- Rated: PG-13
- Run Time: 1 hours, 45 minutes
- Video: Color
- Released: March 25, 2014
- Originally Released: 2013
- Label: Walt Disney Video
- Encoding: Region 1 (USA & Canada)
- Note: Bloopers
- Aspect Ratio: Widescreen - 2.39
- Dolby Digital 2.0 Stereo - English, French, Spanish
- Dolby Digital 5.1 - English, French, Spanish
- Subtitles - English, French, Spanish
Performers, Cast and Crew:
Variety - 11/12/2013
"[T]here's no denying this marks a turning point for [Vaughn]....He has delivered a rare and special package indeed."
Total Film - 01/06/2014
"[I]t's done with enough spiky humour, largely thanks to the presence of Vaughn and Pratt."
Empire - 01/03/2014
3 stars out of 5 -- "Surprisingly watchable...with Chris Pratt stealing the show was the hilariously gormless lawyer."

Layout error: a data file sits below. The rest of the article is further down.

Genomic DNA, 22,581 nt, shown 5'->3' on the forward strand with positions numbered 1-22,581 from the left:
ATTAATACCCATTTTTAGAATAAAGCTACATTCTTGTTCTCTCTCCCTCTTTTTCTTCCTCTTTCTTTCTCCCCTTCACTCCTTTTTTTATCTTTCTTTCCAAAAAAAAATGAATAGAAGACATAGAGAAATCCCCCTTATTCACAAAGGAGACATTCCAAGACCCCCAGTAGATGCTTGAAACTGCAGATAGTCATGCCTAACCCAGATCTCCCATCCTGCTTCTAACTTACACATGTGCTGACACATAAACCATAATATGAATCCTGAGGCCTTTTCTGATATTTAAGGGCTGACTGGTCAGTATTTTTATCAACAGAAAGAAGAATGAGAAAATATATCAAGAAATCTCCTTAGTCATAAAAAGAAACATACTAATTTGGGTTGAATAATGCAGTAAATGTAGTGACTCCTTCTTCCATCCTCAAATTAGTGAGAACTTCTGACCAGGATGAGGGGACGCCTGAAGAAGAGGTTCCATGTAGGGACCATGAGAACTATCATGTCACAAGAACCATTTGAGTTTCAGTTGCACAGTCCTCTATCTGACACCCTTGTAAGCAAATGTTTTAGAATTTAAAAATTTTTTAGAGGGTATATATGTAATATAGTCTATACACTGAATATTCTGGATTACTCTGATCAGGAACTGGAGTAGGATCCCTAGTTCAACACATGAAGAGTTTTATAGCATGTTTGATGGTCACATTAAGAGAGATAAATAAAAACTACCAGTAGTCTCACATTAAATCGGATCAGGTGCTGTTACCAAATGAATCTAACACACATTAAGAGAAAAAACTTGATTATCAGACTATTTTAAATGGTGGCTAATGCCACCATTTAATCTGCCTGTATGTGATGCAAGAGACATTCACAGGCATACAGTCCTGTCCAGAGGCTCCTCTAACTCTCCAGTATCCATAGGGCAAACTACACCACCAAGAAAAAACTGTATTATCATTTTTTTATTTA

An aging slacker and former sperm donor discovers that he is the biological father of 533 children, and that 142 of them have filed a lawsuit to learn his true identity in this Dreamworks comedy starring Vince Vaughn. Aside from the fact that he was a regular visitor at a fertility clinic 20 years ago, there's nothing particularly remarkable about David Wozniak (Vince Vaughn): He drives a meat-delivery truck for his father's butcher business, he can't seem to hold down a relationship, and lately he's taken to growing marijuana as a means of paying off an $80,000 debt. He's so inept at even the simplest things that his girlfriend Emma (Cobie Smulders) can't stand the sight of him after she reveals that she's pregnant with his child. When an attorney tracks David down and reveals that he is the biological father of 533 children, and that 142 of them have filed a lawsuit to learn his true identity, the former donor panics, recruiting his lawyer friend Brett (Chris Pratt) to defend the privacy agreements he signed at the clinic. When Brett returns with an envelope containing profiles of all 142 children named in the lawsuit, however, David can't help but look, and before long he's surreptitiously injecting himself into the lives of his unsuspecting offspring. Meanwhile, as he begins to grow excited at the prospect of having his own child, he finds that sometimes the best fathers are the men who seem the least fit for parenting.